Last week, I testified before the Washington State House Labor and Workplace Standards Committee in a legislative hearing on the Universal Worker Protections Act, introduced by Representative Monica Stonier. I discussed the section of the legislation that creates a model to provide portable benefits for non-traditional workers.
In my testimony, I described how workers came to rely on their employers to serve as the access point for a range of benefits and other protections through the 20th century, forming a social contract between employers and employees. But this social contract has frayed as the workplace has fissured: many businesses today rely on subcontracted workers, independent contractors and temps. These non-traditional workers—both employees and independent contractors—often do not have access to employer-provided benefits and therefore must either pay out-of-pocket or put themselves at higher economic risk in the face of on-the-job injuries and growing healthcare and retirement costs. A key problem in today’s labor market is the gap in benefits coverage between non-traditional and traditional workers.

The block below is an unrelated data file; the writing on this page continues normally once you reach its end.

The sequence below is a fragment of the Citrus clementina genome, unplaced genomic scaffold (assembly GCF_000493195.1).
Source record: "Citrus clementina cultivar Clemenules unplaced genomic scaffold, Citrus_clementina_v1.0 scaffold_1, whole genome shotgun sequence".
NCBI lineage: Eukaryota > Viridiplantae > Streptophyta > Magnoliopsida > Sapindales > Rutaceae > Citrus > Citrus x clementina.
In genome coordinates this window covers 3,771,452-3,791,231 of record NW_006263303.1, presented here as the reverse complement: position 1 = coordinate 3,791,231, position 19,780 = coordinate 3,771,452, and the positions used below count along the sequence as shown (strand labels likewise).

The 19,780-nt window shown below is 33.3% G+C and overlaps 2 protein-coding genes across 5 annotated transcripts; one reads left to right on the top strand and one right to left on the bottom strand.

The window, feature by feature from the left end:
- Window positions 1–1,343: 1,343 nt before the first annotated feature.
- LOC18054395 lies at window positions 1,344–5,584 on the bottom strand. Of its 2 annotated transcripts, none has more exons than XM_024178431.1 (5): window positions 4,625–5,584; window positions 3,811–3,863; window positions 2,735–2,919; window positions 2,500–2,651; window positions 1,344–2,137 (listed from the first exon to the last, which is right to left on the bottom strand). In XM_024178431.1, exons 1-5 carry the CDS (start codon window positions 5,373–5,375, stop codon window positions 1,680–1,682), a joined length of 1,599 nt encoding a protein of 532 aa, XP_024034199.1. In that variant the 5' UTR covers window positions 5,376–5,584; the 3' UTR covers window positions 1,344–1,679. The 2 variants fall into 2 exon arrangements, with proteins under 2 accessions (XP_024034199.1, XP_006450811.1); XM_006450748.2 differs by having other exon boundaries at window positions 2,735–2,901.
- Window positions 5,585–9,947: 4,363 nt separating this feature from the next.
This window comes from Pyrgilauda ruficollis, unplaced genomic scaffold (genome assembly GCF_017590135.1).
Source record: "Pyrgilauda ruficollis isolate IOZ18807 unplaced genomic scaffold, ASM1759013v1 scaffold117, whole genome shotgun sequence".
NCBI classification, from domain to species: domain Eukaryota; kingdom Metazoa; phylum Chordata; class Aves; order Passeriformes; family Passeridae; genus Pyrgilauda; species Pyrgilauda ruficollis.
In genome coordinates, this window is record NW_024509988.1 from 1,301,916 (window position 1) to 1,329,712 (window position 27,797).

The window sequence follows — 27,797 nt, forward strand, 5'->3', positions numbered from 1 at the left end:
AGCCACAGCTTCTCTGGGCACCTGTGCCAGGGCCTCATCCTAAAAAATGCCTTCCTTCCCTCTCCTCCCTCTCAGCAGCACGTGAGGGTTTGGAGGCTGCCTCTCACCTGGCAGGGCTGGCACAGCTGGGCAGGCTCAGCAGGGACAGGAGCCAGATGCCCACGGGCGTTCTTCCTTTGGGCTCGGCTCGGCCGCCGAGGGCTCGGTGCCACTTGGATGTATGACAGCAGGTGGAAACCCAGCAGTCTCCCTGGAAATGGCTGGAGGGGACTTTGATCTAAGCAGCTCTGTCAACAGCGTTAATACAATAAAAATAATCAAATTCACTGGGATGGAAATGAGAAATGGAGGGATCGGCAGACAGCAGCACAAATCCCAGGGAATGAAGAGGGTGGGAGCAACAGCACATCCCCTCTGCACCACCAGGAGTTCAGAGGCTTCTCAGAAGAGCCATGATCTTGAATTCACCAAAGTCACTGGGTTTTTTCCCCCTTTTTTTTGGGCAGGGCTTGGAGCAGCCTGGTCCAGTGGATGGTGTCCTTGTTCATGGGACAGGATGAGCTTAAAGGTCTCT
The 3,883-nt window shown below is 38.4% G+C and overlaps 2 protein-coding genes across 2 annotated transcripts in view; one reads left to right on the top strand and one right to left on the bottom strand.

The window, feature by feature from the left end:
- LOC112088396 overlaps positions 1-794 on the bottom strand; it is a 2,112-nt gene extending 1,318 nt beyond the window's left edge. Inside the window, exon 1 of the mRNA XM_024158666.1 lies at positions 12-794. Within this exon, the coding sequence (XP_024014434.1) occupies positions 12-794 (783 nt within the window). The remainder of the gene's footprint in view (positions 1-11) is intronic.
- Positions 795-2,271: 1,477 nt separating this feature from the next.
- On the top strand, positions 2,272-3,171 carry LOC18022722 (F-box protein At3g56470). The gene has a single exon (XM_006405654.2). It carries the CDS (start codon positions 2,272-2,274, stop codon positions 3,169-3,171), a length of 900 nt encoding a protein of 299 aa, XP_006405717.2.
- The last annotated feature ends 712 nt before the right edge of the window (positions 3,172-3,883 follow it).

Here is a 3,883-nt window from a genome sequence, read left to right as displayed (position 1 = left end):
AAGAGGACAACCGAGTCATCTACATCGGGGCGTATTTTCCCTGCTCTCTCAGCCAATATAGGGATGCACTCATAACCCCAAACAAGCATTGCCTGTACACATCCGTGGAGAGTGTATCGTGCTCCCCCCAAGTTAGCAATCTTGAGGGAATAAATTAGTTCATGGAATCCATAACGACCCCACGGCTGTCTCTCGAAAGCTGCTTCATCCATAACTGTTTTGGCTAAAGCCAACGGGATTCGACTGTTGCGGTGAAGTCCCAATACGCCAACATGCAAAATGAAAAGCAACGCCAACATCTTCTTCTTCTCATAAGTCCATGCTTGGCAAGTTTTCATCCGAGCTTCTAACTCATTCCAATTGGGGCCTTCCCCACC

We see portable benefits models, like the one proposed in Washington, as a promising solution to this problem, providing better, more universal access to critical benefits. This bill provides a legislative vision to improve benefits coverage for the non-traditional workforce. Policymakers across the country can learn from the legislative work done in Washington on this issue—and several already have: policymakers in New Jersey and Georgia, among others, have advanced similar frameworks. These state efforts have the potential to support a new social contract for the 21st century, one that improves economic security for all working Americans.
The full hearing can be found here.